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Avenue Supermarts founder Radhakishan Damani.
Avenue Supermarts founder Radhakishan Damani.

The curious case of the resilience of Avenue Supermarts’ stock

  • The Avenue stock has recovered after declining post Q4 results, surprising some analysts
  • The June quarter would be a washout, as revenues take a beating owing to the lockdown impact

Shares of Avenue Supermarts Ltd are now just 8% lower from their 52-week highs in mid-February. Avenue runs the DMart chain of retail stores. Last month, investors had received a reality check after its subdued commentary on April sales during the March quarter results announcement. But, since then, the stock staged a smart revival.

This is indeed striking, given the pressure on consumption demand due to the pandemic. Plus, it is not as if Avenue derives all its revenue from the sale of essential products, where demand has been relatively resilient. In FY20, food and non-food (fast-moving consumer goods or FMCG) categories contributed 52.4% and 20.3% to revenues, respectively. General merchandise and apparel, where sales has been hit the most during lockdown, accounted for 27.3% of revenue. Note that shares of FMCG firms, Nestle India Ltd and Britannia Industries Ltd, fell 12% and 7.7% from their respective 52-week highs. This is even though they earn all their revenues from the sale of food products.

“Even among the defensive set of stocks, the Avenue stock has surprised me," said an analyst at a domestic institutional brokerage, requesting anonymity. But, some are convinced about Avenue’s business prospects. Rajiv Sharma, head of research, SBICAP Securities Ltd, said: “In Avenue’s case, it’s not so much as what they are selling in terms of essential or not, but more about at what price points they are bringing value for the price conscious Indian consumer. Here, Avenue has a moat."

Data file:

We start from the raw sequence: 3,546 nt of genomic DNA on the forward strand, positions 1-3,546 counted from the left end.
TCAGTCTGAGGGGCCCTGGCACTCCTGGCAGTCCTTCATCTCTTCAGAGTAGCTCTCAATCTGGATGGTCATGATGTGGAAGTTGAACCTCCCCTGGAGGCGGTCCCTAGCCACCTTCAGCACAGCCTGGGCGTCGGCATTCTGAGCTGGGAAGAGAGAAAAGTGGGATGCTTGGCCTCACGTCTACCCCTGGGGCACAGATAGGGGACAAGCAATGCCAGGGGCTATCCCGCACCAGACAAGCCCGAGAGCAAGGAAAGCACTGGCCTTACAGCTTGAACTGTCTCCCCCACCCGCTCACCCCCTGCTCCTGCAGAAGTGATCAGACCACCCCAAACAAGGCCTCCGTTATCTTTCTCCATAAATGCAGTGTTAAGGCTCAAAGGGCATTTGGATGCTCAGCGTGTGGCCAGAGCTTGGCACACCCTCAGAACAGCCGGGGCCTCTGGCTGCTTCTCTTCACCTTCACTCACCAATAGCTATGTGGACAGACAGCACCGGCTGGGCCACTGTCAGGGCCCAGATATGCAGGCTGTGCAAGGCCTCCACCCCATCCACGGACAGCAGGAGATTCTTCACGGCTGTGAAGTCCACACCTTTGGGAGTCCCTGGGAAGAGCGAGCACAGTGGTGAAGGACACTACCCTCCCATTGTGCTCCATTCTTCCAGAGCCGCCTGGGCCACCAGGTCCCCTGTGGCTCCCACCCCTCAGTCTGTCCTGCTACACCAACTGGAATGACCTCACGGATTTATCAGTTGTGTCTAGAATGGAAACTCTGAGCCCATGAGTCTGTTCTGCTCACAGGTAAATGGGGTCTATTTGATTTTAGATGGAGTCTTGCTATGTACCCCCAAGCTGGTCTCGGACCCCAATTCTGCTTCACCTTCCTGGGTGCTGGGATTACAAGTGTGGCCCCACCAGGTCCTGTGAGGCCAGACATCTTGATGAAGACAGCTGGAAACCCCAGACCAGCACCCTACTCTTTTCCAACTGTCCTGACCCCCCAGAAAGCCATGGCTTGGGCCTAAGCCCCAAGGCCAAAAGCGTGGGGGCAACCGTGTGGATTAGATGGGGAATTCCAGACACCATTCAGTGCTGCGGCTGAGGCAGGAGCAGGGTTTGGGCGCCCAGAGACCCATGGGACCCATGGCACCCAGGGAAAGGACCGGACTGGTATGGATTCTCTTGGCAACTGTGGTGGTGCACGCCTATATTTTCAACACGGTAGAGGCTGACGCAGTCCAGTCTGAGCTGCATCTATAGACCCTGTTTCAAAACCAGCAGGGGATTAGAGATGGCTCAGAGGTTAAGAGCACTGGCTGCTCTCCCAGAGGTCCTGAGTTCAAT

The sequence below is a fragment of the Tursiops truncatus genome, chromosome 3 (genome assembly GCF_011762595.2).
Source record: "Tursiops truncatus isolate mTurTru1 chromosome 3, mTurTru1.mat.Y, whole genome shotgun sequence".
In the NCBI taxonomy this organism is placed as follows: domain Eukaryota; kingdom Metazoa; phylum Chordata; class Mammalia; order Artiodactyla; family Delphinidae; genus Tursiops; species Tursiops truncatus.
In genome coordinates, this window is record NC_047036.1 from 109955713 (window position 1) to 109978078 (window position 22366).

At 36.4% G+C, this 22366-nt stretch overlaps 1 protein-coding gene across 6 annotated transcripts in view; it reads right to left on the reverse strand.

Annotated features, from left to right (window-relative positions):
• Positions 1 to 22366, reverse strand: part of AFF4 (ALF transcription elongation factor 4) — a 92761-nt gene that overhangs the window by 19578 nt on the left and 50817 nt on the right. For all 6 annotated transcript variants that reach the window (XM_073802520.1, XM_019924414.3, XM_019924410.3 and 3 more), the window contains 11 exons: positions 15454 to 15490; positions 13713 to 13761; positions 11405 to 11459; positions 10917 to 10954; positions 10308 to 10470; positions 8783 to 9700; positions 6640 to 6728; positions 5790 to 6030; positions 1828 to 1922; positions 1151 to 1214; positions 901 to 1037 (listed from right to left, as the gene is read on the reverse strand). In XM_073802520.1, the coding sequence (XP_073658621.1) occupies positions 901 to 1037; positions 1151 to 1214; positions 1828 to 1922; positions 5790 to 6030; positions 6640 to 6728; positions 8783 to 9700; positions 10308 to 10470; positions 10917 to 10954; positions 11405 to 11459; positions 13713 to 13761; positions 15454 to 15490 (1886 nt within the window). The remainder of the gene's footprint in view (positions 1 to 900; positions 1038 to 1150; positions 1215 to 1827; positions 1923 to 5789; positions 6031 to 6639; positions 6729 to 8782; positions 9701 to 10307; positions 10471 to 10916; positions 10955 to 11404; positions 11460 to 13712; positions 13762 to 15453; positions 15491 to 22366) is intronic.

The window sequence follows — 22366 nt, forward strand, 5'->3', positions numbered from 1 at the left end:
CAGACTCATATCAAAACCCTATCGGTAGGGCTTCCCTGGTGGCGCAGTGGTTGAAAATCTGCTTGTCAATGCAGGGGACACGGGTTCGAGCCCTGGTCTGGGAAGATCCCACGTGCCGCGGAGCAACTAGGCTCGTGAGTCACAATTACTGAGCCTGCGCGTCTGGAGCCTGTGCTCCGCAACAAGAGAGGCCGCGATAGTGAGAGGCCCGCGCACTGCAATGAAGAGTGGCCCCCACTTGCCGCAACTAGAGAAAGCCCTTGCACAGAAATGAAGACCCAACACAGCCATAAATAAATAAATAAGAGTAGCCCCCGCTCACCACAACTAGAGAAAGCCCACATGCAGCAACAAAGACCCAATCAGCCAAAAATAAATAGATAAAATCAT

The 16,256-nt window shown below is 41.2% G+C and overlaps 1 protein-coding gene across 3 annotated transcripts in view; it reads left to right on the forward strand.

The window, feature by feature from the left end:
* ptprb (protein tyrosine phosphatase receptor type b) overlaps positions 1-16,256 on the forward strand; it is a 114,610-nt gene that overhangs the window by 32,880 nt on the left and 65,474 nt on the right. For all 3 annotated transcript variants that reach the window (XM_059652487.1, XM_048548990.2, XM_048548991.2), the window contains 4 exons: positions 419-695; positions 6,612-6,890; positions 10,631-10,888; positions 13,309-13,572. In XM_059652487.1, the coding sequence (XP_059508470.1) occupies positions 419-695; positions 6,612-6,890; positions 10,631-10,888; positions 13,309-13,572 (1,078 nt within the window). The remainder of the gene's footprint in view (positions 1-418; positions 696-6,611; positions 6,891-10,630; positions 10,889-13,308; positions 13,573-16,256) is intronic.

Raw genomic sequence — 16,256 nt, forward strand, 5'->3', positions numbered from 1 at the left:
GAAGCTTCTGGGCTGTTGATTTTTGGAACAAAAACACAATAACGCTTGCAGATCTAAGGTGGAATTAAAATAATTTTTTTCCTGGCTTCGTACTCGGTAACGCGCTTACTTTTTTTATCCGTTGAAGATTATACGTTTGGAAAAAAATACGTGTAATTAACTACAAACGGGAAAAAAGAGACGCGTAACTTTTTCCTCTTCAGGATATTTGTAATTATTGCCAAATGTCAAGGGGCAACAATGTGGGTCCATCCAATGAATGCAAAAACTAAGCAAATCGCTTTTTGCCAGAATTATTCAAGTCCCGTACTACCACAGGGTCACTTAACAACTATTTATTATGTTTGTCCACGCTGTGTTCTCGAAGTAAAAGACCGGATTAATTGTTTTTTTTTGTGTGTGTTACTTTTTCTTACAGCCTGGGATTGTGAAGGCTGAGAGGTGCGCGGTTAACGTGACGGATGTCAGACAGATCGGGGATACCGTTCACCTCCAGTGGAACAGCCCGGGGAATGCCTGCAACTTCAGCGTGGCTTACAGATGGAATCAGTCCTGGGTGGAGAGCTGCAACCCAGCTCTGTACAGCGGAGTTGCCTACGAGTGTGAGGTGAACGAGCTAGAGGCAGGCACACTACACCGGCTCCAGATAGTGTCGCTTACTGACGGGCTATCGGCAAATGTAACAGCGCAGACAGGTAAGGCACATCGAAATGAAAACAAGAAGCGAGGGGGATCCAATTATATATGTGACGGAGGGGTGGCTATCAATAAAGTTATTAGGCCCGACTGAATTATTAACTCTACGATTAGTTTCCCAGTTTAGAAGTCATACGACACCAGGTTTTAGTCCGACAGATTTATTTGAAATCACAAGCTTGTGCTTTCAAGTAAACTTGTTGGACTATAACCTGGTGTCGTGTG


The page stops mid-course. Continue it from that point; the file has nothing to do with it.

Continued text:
To be sure, despite virus-led disruptions, Avenue clocked healthy 23% revenue growth for the March quarter. Naturally, this growth would be tough to replicate in this quarter given the lockdown. Avenue has said that revenues in April fell over 45% year-on-year. There was some improvement in May.

Even so, there are challenges. Some expect Avenue’s mix to deteriorate with the general merchandise and apparel segment being impacted more. This is a higher-margin segment and, as such, would affect overall margins.

Sharma of SBICAP said: “The competitive landscape is changing with competition (Reliance Retail and several startups including Amazon and Flipkart) attempting to aggregate kiranas and digitizing at the hyperlocal level. Such changes suggest that Avenue should equally be aggressive about its D-Mart Ready initiative as it is about the offline store addition."

In the interim, though, if earnings growth drops more than expected in FY21, then valuations may well get a reality check. After all, Avenue’s high growth versus other consumer firms is one reason for its appeal.Its shares trade at a whopping 115 times FY20 earnings. Its efficiency metrics are far ahead of peers. “If DMart cannot clock 36000-37000 per square feet of revenue (roughly what it managed in FY19 & FY20), as people choose to avoid crowded places, then the very heart of its efficiencies could get challenged, in our view," said analysts from JM Financial Institutional Securities Ltd, in a report on 25 May.

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